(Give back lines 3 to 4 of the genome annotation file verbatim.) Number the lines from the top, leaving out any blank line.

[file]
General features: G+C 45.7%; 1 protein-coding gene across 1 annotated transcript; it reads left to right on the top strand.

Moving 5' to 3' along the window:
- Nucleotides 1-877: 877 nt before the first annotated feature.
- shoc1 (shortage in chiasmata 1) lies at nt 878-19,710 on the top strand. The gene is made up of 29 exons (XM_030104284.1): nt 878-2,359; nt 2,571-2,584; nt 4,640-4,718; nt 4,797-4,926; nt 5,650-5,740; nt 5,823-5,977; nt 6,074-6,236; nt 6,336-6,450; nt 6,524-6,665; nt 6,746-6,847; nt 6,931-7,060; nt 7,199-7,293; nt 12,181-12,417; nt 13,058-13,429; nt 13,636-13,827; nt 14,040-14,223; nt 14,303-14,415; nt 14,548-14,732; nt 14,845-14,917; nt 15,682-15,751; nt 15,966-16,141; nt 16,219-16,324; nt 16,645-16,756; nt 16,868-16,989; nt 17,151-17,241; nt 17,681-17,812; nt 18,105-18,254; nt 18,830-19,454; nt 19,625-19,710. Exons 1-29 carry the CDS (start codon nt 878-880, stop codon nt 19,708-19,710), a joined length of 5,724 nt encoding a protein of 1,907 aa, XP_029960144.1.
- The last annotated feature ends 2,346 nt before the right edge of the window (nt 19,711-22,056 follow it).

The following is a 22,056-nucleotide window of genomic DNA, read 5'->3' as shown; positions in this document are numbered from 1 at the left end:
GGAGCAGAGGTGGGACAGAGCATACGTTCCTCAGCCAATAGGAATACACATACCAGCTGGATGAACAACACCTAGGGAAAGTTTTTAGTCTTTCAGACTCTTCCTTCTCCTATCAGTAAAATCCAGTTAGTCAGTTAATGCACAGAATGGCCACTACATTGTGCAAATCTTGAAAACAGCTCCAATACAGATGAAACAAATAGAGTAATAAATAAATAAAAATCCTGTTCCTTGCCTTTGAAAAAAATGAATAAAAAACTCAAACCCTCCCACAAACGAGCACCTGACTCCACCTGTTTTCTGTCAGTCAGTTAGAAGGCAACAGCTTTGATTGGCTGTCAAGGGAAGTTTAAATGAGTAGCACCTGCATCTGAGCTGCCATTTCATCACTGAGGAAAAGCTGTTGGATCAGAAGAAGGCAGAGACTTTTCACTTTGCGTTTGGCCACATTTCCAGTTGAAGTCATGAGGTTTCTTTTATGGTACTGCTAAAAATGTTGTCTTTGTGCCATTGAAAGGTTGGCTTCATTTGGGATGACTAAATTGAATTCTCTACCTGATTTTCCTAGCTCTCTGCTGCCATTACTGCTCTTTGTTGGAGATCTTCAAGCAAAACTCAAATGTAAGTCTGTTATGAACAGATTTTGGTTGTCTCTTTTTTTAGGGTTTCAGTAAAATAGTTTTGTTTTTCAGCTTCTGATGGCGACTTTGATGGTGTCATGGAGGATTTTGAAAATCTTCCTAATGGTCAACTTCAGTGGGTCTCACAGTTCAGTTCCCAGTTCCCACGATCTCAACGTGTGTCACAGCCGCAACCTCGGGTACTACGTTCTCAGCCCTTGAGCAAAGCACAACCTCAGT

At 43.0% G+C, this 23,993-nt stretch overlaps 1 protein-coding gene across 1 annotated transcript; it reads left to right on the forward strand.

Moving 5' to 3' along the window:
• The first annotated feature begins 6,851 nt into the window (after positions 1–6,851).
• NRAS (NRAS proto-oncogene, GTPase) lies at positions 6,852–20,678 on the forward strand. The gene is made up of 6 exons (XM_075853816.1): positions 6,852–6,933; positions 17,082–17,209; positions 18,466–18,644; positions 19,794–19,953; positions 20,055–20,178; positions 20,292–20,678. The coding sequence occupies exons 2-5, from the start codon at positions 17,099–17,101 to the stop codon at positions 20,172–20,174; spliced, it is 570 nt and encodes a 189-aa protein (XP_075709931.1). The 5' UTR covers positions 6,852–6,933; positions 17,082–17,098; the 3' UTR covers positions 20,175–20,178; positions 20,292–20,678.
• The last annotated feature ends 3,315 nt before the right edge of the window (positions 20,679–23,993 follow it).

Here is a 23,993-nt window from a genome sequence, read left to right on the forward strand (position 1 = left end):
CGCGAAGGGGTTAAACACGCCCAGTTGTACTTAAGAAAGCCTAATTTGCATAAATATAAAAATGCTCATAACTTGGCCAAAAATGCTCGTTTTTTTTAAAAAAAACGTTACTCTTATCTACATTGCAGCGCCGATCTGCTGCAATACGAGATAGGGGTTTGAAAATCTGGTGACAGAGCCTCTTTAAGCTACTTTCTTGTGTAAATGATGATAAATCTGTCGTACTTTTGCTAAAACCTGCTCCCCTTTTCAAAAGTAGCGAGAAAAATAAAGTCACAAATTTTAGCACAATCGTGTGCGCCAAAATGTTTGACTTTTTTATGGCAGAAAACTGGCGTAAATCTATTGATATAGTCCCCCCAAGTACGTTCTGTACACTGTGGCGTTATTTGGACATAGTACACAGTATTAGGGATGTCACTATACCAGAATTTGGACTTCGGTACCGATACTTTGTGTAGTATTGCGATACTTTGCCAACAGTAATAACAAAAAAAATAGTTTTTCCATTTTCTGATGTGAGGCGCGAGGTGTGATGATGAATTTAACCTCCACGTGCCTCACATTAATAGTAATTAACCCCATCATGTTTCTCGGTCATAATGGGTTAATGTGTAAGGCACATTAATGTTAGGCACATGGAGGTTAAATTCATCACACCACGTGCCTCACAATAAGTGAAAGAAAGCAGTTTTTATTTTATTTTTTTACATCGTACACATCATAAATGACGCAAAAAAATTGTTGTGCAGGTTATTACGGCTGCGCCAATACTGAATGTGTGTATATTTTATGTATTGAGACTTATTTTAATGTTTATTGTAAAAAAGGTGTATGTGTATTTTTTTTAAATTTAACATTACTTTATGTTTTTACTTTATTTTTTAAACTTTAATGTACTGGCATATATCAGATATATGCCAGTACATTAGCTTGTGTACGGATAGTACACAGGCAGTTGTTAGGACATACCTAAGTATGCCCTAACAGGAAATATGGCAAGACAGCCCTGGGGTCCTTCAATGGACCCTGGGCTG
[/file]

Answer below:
- Nucleotides 1-877: 877 nt before the first annotated feature.
- shoc1 (shortage in chiasmata 1) lies at nt 878-19,710 on the top strand. The gene is made up of 29 exons (XM_030104284.1): nt 878-2,359; nt 2,571-2,584; nt 4,640-4,718; nt 4,797-4,926; nt 5,650-5,740; nt 5,823-5,977; nt 6,074-6,236; nt 6,336-6,450; nt 6,524-6,665; nt 6,746-6,847; nt 6,931-7,060; nt 7,199-7,293; nt 12,181-12,417; nt 13,058-13,429; nt 13,636-13,827; nt 14,040-14,223; nt 14,303-14,415; nt 14,548-14,732; nt 14,845-14,917; nt 15,682-15,751; nt 15,966-16,141; nt 16,219-16,324; nt 16,645-16,756; nt 16,868-16,989; nt 17,151-17,241; nt 17,681-17,812; nt 18,105-18,254; nt 18,830-19,454; nt 19,625-19,710. Exons 1-29 carry the CDS (start codon nt 878-880, stop codon nt 19,708-19,710), a joined length of 5,724 nt encoding a protein of 1,907 aa, XP_029960144.1.